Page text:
A contentious day in court for Greene, Street

Carl Greene, former executive director of the Philadelphia Housing Authority, is suing the PHA over what he claims was his improper firing. (David Maialetti / Staff Photographer)
Carl Greene, former executive director of the Philadelphia Housing Authority, is suing the PHA over what he claims was his improper firing. (David Maialetti / Staff Photographer)
Posted: February 01, 2013

JOHN F. STREET, who had characterized former Philadelphia Housing Authority executive director Carl Greene as "a true serial sexual harasser" before firing him in September 2010, stuck to his guns under cross-examination Thursday in federal court, where Greene is suing PHA for wrongful termination and almost $1 million in lost salary and benefits.

Street said that during his time investigating Greene as PHA chairman, he read passages from a PHA investigative report containing statements from the women who had filed sexual-harassment cases against Greene. Street characterized the statements as "this is exactly what happened to me . . . this is where I was touched." Greene settled the cases without informing the PHA board.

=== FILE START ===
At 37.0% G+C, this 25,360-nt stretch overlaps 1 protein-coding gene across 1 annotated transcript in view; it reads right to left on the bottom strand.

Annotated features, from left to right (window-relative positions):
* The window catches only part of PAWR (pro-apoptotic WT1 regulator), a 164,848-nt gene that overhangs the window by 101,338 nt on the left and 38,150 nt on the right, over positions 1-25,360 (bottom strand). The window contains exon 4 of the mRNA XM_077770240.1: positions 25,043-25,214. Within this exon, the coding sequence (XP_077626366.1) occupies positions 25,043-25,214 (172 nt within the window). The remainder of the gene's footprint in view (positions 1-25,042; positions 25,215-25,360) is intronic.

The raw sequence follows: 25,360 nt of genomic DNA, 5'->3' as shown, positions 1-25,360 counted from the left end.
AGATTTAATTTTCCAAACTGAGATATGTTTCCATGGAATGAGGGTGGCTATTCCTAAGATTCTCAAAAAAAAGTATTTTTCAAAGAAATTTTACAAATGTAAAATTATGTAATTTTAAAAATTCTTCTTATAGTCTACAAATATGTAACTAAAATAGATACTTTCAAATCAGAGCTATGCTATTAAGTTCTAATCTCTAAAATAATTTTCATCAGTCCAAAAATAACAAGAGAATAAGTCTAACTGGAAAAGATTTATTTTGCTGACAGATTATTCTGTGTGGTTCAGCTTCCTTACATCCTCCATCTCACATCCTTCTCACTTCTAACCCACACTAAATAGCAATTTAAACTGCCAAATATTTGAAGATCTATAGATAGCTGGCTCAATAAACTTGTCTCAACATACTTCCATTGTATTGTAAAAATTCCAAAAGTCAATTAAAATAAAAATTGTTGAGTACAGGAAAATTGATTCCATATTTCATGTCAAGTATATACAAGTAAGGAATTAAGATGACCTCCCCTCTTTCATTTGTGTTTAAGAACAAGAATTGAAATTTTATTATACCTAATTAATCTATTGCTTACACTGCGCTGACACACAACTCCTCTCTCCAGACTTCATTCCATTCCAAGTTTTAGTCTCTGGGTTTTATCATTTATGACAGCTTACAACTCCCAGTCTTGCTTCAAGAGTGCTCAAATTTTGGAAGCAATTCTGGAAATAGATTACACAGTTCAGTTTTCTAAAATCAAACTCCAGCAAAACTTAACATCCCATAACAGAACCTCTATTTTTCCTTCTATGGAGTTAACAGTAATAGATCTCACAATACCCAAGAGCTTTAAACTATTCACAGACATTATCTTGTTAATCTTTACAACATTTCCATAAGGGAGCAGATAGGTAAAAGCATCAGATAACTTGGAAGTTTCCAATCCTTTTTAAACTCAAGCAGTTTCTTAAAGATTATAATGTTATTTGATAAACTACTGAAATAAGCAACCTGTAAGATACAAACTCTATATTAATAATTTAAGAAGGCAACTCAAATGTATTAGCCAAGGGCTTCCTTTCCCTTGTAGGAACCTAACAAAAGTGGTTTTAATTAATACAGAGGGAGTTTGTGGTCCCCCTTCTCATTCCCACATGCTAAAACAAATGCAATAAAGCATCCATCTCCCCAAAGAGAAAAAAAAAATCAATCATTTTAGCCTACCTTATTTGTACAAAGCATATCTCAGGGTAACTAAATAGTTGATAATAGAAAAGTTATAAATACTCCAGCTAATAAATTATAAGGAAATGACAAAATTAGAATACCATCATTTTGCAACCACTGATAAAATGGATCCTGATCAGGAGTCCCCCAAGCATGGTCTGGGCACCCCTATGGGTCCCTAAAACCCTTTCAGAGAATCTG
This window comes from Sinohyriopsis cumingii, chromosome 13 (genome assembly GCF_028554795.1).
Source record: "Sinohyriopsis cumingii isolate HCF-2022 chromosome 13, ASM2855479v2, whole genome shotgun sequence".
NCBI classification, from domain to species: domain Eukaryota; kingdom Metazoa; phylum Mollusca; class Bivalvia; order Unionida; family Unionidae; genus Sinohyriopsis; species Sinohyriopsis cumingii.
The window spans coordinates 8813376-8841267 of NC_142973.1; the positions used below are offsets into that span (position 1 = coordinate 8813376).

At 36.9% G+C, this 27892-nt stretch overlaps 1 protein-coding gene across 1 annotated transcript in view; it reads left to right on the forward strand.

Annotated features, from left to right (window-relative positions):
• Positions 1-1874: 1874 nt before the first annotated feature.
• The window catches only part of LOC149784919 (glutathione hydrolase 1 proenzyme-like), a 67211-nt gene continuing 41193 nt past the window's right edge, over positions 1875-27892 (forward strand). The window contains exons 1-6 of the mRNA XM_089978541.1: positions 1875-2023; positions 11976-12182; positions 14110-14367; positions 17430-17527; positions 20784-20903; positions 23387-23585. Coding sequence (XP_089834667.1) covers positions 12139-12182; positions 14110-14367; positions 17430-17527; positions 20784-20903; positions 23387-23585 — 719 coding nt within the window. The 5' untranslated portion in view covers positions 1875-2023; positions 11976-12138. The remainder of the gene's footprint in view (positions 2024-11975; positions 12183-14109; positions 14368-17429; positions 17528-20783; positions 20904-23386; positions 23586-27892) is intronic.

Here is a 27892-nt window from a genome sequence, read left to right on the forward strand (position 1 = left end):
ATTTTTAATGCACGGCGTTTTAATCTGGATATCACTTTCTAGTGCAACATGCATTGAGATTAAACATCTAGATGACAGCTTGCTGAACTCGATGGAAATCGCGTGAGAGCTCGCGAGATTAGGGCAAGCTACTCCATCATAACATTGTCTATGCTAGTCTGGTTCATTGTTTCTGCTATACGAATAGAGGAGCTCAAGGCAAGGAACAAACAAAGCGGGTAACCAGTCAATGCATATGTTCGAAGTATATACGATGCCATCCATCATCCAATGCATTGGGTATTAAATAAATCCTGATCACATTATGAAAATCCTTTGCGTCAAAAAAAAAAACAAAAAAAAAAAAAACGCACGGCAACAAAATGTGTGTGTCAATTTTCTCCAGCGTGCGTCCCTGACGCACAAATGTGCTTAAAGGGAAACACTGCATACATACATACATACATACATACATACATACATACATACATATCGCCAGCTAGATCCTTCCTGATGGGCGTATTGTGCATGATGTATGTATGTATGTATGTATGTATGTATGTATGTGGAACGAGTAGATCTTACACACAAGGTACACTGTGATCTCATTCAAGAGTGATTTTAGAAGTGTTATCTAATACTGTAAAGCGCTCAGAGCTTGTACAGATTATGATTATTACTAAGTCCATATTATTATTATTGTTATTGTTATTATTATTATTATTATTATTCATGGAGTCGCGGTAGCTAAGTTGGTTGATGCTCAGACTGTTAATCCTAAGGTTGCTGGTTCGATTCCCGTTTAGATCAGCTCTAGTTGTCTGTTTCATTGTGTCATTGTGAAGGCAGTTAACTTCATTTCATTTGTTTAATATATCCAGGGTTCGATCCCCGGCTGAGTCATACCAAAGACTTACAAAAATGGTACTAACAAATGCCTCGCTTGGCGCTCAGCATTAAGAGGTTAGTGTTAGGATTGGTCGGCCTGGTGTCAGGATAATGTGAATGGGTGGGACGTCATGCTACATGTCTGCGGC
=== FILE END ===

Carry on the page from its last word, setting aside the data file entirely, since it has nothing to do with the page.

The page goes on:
Street said Greene's pattern of behavior outlined in those statements convinced him, as the investigative report stated, that the women "were mentally tortured, physically assaulted and professionally damaged at the hands of Carl Greene."

When Greene's attorney, Clifford Haines, asked Street if he was aware that one of the women, Melissa Shingles, filed sexual-harassment charges against Greene six months after being fired for "poor performance," Street fired back: "If she filed a complaint after she was fired for cause, why would you pay her $200,000?"

Seeking to discredit the PHA investigative report, Haines said it lacked documentation. Street said the report had two investigative documents attached. Haines said it did not.

Street's attorney, Steven J. Engelmyer, accused Haines of not telling the truth. Haines' face flushed brighter than his shocking-pink tie as he yelled at Engelmyer.

U.S. District Judge Ronald L. Buckwalter intervened, saying, "Mr. Haines, your degree of sensitivity, being a trial lawyer, shocks me. Absolutely shocks me!"

Haines said, "I have a very thin skin [when] being accused of misrepresentation."

After a five-minute truce, hostilities resumed in more-civilized fashion. The trial continues Monday.


@DanGeringer

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